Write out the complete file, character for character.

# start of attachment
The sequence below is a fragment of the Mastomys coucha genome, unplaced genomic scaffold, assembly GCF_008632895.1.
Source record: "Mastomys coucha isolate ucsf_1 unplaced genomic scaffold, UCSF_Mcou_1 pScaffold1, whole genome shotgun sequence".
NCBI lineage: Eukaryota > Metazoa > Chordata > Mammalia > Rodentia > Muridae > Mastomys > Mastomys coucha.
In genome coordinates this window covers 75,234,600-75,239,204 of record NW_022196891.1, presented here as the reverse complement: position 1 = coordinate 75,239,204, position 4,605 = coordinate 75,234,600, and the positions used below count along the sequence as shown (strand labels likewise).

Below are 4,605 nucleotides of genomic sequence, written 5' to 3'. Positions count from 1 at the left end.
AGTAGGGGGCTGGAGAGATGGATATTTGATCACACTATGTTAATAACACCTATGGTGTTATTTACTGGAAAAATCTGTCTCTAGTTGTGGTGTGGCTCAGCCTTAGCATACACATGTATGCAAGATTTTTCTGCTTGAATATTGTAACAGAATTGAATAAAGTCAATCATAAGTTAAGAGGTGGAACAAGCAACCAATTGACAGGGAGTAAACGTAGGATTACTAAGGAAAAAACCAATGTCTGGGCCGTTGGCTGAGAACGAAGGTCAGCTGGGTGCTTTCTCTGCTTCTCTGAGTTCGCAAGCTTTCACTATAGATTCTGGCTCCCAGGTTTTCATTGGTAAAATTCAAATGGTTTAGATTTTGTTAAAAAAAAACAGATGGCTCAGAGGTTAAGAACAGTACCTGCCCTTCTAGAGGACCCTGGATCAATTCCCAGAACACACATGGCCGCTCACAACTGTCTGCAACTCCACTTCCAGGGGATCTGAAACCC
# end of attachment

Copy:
The sequence below is a fragment of the Mastomys coucha genome, unplaced genomic scaffold, assembly GCF_008632895.1.
Source record: "Mastomys coucha isolate ucsf_1 unplaced genomic scaffold, UCSF_Mcou_1 pScaffold1, whole genome shotgun sequence".
NCBI lineage: Eukaryota > Metazoa > Chordata > Mammalia > Rodentia > Muridae > Mastomys > Mastomys coucha.
In genome coordinates this window covers 75,234,600-75,239,204 of record NW_022196891.1, presented here as the reverse complement: position 1 = coordinate 75,239,204, position 4,605 = coordinate 75,234,600, and the positions used below count along the sequence as shown (strand labels likewise).

Below are 4,605 nucleotides of genomic sequence, written 5' to 3'. Positions count from 1 at the left end.
AGTAGGGGGCTGGAGAGATGGATATTTGATCACACTATGTTAATAACACCTATGGTGTTATTTACTGGAAAAATCTGTCTCTAGTTGTGGTGTGGCTCAGCCTTAGCATACACATGTATGCAAGATTTTTCTGCTTGAATATTGTAACAGAATTGAATAAAGTCAATCATAAGTTAAGAGGTGGAACAAGCAACCAATTGACAGGGAGTAAACGTAGGATTACTAAGGAAAAAACCAATGTCTGGGCCGTTGGCTGAGAACGAAGGTCAGCTGGGTGCTTTCTCTGCTTCTCTGAGTTCGCAAGCTTTCACTATAGATTCTGGCTCCCAGGTTTTCATTGGTAAAATTCAAATGGTTTAGATTTTGTTAAAAAAAAACAGATGGCTCAGAGGTTAAGAACAGTACCTGCCCTTCTAGAGGACCCTGGATCAATTCCCAGAACACACATGGCCGCTCACAACTGTCTGCAACTCCACTTCCAGGGGATCTGAAACCC